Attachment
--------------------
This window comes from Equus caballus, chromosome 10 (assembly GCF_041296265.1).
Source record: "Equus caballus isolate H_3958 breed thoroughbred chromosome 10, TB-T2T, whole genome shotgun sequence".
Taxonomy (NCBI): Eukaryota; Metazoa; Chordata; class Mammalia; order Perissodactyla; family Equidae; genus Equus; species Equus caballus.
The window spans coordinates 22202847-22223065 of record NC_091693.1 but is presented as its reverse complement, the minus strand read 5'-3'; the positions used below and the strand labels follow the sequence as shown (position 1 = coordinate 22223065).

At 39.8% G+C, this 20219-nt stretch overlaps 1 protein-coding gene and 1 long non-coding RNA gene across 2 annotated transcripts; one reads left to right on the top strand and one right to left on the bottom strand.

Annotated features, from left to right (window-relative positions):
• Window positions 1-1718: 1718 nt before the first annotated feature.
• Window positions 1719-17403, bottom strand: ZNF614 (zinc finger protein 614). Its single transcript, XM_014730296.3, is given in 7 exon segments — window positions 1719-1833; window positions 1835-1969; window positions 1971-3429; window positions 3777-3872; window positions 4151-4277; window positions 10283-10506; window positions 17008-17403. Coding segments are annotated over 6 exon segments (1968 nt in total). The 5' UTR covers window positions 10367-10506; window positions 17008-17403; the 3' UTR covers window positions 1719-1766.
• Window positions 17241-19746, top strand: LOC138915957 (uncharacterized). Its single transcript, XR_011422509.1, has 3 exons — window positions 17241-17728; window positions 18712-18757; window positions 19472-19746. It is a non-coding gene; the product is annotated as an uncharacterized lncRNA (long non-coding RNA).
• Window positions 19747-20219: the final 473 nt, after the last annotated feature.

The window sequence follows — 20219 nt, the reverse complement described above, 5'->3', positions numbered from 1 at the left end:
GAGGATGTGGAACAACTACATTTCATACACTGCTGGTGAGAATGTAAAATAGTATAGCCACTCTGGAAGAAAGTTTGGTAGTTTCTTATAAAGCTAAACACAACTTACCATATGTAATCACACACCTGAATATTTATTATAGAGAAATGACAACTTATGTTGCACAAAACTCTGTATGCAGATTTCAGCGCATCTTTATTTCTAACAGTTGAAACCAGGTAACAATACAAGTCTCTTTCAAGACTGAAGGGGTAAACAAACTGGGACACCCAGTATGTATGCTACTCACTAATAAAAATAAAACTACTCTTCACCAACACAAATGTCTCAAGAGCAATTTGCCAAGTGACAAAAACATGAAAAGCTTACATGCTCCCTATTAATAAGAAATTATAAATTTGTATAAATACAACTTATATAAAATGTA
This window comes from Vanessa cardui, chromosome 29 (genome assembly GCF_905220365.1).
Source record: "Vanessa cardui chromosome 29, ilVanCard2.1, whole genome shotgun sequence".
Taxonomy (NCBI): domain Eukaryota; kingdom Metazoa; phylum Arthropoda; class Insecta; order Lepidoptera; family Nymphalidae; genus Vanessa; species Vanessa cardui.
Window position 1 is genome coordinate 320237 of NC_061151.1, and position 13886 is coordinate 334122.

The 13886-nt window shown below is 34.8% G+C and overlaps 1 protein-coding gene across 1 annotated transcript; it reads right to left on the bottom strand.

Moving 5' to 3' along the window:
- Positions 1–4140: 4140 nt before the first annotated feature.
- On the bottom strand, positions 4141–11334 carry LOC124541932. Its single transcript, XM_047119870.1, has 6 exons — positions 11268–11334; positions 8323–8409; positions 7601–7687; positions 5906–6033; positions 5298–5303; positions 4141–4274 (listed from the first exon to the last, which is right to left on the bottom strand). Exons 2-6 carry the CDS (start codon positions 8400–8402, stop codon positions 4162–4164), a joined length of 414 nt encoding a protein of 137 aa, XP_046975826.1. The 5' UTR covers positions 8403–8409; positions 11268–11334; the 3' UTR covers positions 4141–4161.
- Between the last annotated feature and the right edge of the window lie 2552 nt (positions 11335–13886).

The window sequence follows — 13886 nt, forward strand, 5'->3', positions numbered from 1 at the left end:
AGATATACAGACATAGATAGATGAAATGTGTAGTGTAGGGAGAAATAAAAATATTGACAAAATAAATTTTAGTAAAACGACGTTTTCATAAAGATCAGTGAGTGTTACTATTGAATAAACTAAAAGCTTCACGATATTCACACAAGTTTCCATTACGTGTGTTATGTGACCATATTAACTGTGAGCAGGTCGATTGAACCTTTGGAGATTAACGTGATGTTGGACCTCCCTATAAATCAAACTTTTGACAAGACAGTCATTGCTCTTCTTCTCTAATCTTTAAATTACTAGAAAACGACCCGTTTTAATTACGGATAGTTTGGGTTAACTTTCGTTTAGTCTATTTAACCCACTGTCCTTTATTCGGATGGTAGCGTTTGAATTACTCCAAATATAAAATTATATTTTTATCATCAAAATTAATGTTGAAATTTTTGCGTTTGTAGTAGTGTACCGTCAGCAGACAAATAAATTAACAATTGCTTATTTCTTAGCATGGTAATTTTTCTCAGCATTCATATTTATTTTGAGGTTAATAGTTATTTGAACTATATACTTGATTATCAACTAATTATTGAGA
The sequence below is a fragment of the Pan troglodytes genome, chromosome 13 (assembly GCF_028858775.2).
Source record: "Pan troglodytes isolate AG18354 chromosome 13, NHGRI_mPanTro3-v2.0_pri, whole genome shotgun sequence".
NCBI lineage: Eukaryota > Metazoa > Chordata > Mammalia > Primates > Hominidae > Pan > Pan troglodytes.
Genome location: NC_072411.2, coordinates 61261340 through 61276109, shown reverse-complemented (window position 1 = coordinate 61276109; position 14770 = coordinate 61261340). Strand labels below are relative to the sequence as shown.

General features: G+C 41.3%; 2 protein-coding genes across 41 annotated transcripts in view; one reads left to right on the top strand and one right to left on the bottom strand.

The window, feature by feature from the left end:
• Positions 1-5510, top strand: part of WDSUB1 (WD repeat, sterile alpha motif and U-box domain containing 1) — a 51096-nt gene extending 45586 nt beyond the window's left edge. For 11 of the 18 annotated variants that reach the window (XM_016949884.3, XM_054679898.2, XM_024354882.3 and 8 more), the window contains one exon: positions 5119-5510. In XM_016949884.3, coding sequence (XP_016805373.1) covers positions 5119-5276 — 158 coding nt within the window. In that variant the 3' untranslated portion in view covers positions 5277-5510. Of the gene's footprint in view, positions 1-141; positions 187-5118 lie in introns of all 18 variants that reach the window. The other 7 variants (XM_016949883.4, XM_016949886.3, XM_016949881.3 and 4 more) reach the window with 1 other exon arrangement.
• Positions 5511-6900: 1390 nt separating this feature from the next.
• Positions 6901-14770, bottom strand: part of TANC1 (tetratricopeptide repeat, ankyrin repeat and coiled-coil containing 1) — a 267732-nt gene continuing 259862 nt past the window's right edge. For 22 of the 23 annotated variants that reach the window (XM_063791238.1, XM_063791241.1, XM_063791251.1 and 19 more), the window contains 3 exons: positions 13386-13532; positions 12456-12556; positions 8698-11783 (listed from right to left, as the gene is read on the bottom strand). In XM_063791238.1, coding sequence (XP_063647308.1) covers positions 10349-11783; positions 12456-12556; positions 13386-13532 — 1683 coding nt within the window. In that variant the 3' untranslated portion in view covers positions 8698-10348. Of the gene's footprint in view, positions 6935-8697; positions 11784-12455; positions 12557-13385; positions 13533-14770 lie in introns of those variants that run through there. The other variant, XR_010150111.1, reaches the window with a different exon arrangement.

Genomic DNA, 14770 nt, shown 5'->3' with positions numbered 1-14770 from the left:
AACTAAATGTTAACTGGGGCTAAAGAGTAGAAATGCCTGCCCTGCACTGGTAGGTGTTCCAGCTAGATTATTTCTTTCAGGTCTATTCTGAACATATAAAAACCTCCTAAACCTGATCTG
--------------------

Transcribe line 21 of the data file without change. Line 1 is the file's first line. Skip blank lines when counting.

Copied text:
- Between the last annotated feature and the right edge of the window lie 2552 nt (positions 11335–13886).